The Globally Harmonized System of Classification and Labelling of Chemicals (GHS) was issued as United Nations Recommendations in 2003. The World Summit on Sustainable Development (WSSD) encouraged countries to implement the GHS as soon as possible with a view to having the system fully operational by 2008. Since then, many countries all over the world have implemented or are preparing to implement the system. The pace and extent of global implementation of the GHS, though, have been noted to be uneven and diverse. The status of the implementation of the GHS in the workplace in the Philippines, Malaysia and Japan was studied and compared with that in the EU and the USA. Comparisons focused on the provisions of the regulatory system including accountability and penalty; target chemicals; target audience; and hazards exempted from classification. The approaches to implement the GHS varied according to the countries and the implementation, to a larger extent, would depend on existing regulatory systems. Because the GHS, by its form and intent, is recommendatory, the scope and extent of the GHS implementation in every country around the world will not be the same at any given. This paper would be helpful for the countries to consider the implementation of the GHS.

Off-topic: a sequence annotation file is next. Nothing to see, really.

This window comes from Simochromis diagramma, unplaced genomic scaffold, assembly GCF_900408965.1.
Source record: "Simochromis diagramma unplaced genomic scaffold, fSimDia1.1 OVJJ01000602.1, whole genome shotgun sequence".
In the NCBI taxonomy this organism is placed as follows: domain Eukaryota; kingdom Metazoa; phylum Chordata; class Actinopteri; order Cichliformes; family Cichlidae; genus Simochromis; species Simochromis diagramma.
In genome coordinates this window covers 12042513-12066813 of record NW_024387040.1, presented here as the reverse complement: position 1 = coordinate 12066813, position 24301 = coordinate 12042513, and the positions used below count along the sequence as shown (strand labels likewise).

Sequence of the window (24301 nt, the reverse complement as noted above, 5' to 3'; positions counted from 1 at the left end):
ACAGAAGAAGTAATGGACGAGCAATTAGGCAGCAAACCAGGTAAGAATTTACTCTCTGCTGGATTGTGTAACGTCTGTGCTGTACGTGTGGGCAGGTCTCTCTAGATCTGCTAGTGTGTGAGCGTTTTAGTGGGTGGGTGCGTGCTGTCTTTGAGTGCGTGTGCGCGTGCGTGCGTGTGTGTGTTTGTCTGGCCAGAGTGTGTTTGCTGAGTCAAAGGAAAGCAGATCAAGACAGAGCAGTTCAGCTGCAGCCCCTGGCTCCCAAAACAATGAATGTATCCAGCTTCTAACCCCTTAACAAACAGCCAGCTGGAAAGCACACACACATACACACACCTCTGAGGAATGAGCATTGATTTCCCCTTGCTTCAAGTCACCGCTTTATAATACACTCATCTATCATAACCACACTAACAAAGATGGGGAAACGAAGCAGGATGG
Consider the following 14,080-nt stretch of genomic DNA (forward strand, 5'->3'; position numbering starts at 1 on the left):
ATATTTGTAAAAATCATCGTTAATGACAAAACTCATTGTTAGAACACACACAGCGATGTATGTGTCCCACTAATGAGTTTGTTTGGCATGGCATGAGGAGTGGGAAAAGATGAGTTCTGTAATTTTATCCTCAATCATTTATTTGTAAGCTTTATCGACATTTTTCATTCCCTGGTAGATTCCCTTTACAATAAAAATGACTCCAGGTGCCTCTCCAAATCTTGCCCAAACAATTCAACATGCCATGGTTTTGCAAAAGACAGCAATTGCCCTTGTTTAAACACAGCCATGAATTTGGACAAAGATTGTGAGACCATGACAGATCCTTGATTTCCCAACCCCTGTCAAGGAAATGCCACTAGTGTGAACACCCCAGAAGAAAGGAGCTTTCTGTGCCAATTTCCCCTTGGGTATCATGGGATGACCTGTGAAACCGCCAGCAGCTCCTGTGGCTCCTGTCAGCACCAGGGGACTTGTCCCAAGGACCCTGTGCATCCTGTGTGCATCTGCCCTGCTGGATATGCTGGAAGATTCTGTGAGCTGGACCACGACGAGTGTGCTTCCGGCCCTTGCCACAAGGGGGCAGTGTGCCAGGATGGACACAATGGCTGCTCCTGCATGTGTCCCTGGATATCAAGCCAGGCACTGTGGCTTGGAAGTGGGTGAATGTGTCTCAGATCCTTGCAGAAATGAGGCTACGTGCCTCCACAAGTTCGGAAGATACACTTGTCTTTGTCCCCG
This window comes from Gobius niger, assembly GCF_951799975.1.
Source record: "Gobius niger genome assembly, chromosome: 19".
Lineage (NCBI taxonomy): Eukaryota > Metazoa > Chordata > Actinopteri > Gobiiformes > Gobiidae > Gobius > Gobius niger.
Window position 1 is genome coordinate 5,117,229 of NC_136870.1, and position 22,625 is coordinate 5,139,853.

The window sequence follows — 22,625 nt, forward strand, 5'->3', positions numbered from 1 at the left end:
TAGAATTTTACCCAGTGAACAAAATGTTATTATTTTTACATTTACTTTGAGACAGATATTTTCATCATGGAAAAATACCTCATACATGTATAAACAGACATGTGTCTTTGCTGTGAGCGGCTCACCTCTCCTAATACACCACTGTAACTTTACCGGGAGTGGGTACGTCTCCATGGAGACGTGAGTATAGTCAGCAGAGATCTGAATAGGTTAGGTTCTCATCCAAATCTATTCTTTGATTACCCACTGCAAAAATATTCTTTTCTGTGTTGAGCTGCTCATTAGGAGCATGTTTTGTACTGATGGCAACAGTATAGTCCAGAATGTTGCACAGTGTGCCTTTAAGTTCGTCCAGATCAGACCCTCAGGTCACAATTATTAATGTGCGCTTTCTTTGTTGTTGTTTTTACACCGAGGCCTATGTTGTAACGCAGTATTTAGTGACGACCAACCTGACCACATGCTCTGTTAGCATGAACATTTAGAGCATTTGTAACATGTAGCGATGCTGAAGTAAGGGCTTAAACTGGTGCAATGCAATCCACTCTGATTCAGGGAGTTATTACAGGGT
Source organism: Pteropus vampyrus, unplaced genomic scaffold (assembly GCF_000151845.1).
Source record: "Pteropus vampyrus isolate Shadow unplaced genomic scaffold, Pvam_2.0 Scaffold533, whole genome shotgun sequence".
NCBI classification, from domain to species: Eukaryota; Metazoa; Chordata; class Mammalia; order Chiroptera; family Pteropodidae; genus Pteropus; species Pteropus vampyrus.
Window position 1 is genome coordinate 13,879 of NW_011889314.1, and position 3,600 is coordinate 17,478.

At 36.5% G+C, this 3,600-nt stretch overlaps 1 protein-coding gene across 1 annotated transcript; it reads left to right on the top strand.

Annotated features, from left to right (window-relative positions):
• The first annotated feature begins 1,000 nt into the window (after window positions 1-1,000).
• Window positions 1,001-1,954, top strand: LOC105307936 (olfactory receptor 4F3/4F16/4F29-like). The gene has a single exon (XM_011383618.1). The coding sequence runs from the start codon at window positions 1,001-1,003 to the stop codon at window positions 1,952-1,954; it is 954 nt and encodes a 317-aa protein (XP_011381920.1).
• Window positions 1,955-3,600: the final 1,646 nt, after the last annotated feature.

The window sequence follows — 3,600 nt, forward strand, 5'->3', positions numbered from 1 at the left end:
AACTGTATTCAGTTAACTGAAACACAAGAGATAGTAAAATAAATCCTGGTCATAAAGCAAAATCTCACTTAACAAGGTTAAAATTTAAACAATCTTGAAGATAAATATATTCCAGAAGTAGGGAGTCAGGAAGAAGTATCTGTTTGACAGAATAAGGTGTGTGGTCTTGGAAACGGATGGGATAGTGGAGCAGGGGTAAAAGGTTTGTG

This study examined the effect of using a pedal wheelchair on counteracting a further decline in walking ability of the elderly. The study conducted over a period of six weeks investigated the changes in walking ability of elderly persons in the initial stage of using a wheelchair, being able to walk independently with the help of a walking stick or another aid (primarily those corresponding to nursing care level 1 or 2). Intervention of these participants revealed that a group that continuously exercised on a pedal wheelchair tended to be able to walk a certain distance in a shorter time than a control group involved solely in regular rehabilitation activities. The effect of using a pedal wheelchair began to appear at four weeks and thereafter. At six weeks, the pedal wheelchair group took significantly less time to walk the given distance than the control group. The results suggest that adding a pedal wheelchair exercise to regular rehabilitation programs has the effect of not only preventing a further decline in patients' walking ability but also improving this ability.